FHA "Reform" and Bad Reporting
Taxpayer dollars don't directly support the FHA loan insurance program - the premiums paid by homeowners with FHA loans do. But taxpayers could end up footing the bill if too many FHA loans go south.
Try this on for size, straight from the CBO.
FHA home loan guarantees are unusual among federal credit programs in that they are generally estimated to produce net income for the government, rather than net costs. That is, the value of collections from guarantee fees is expected to exceed the value of outlays from defaults. The projected gain to the government from those guarantees during the 1992-2002 period was about 2.5 percent of the dollar volume of loans guaranteed. Actual program performance, however, has fallen short of expectations. Credit subsidy reestimates for guaranteed mortgages disbursed during that period reduced the expected gain to the government by about 0.5 percent of the total dollar volume. On nearly $900 billion in guaranteed loans, that downward revision amounts to more than $4 billion in anticipated net collections that are no longer expected.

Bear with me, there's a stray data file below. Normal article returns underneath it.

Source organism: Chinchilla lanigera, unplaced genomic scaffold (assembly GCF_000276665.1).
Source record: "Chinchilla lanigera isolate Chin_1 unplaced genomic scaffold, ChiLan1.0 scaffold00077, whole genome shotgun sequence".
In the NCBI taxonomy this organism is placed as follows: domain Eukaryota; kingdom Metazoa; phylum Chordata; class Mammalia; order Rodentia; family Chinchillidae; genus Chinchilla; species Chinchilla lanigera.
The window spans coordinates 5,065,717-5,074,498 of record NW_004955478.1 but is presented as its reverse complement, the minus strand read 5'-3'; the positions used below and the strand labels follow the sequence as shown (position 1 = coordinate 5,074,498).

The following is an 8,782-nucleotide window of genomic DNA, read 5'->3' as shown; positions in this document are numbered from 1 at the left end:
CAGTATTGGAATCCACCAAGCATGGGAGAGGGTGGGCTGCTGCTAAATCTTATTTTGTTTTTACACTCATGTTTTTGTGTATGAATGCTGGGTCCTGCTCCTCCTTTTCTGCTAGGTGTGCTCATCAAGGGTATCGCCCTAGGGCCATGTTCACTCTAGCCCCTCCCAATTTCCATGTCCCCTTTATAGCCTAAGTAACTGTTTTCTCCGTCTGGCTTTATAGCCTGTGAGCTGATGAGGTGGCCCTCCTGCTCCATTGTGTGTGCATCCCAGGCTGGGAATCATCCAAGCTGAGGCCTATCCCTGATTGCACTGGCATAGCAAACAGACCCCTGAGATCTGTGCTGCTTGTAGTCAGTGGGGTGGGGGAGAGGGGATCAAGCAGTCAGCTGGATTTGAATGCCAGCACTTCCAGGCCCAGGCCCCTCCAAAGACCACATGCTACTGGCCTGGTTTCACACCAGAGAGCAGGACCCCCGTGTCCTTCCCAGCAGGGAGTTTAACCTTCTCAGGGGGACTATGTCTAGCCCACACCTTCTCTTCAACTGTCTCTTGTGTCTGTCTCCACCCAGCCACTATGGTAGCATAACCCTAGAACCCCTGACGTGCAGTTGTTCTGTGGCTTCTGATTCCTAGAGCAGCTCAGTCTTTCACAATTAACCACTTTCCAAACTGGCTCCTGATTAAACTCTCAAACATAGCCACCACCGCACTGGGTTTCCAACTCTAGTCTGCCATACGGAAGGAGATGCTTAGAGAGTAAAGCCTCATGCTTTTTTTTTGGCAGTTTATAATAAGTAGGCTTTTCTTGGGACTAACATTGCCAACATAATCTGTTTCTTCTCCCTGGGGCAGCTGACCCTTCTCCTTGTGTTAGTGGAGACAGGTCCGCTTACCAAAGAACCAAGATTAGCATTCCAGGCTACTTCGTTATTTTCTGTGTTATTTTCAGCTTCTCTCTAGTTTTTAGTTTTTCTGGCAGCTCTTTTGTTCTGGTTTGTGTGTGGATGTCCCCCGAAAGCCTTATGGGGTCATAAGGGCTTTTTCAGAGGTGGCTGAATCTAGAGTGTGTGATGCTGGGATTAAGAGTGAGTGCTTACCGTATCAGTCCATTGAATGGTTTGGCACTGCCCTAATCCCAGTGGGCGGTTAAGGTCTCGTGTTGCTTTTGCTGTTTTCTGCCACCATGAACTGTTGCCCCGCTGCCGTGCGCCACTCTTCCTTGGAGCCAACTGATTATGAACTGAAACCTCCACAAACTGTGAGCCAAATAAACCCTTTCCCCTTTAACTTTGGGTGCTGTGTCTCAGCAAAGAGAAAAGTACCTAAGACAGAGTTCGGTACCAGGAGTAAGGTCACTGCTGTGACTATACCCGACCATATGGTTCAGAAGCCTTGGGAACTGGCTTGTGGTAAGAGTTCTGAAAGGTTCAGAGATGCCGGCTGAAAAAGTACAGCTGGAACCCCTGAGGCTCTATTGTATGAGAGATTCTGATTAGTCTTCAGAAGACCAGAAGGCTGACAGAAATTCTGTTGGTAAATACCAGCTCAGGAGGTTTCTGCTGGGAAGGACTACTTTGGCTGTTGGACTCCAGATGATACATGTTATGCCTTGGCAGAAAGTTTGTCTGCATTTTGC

Yeah, and that's from 2003. And it's before they added these crummy borrowers jacked up on big loans with almost zero equity (the new rules).